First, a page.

Amazon forces users to reset improperly stored passwords.

It’s Time to Change Your Amazon Password. Like, Immediately.

It’s Time to Change Your Amazon Password. Like, Immediately.

Moneybox
A blog about business and economics.
Nov. 24 2015 3:59 PM

It’s Time to Change Your Amazon Password. Like, Immediately.

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Turning to Amazon for your holiday shopping? Make sure to secure you account first.

Photo by Sean Gallup/Getty Images

Just when Amazon’s account security was looking good, things have taken a turn for the worrisome. Last week, the online retailer added two-factor authentication, a crucial security feature that had previously been unavailable to its users. As Lily Hay Newman explained in Slate, enabling it is a critical step if you want to protect your account. If that doesn’t sound necessary, consider this: Amazon just acknowledged that some users’ passwords may have been compromised.

ZDNet reports that Amazon has contacted some of its customers, informing them by email—and through their actual user accounts on the site itself—that their passwords “may have been improperly stored on [their] device[s] in a way that could potentially expose [them] to a third party.” The company claims that it has already corrected the issue.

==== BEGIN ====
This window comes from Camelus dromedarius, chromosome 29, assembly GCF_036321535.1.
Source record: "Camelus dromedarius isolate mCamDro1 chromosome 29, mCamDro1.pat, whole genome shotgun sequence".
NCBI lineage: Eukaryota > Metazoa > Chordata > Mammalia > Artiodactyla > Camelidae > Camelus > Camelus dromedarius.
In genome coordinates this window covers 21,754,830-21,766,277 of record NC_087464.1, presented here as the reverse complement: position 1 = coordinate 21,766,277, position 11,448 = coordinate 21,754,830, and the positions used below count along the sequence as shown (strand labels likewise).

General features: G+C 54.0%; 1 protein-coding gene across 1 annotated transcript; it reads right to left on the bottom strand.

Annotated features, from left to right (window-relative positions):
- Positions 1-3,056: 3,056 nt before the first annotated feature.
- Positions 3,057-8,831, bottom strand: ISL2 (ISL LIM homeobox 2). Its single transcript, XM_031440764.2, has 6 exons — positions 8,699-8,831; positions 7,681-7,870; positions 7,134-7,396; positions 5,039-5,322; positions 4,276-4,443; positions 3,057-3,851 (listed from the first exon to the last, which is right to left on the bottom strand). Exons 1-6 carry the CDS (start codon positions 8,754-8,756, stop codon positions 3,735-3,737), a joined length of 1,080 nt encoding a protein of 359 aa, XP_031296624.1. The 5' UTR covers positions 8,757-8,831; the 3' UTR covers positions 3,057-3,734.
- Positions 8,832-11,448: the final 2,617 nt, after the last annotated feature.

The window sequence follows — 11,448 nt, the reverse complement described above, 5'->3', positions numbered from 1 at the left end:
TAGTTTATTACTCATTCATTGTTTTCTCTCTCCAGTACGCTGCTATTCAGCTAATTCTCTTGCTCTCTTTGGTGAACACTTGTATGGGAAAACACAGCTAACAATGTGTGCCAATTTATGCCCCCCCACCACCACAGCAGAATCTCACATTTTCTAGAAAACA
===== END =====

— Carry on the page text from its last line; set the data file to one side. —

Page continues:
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As security concerns go, this sounds like a fairly moderate one. Indeed, it’s important to note that Amazon has not been “hacked”: In its communications with users, the site claims that it does not believe user passwords actually were exposed to third parties. Nevertheless, to protect those who might have been exposed by this vulnerability, the company is forcing them to reset their passwords. Such caution is common for Amazon: ZDNet notes that it has taken similar steps in the past.

Those who haven’t been contacted are likely in the clear this time. Nevertheless, this story should provide an important reminder to those of us who rely too lightly on Amazon’s security features: Consider turning on two-factor now (Newman outlines the steps in her post; it’s simple and surprisingly convenient) and, because you can never be too safe, changing your password as well.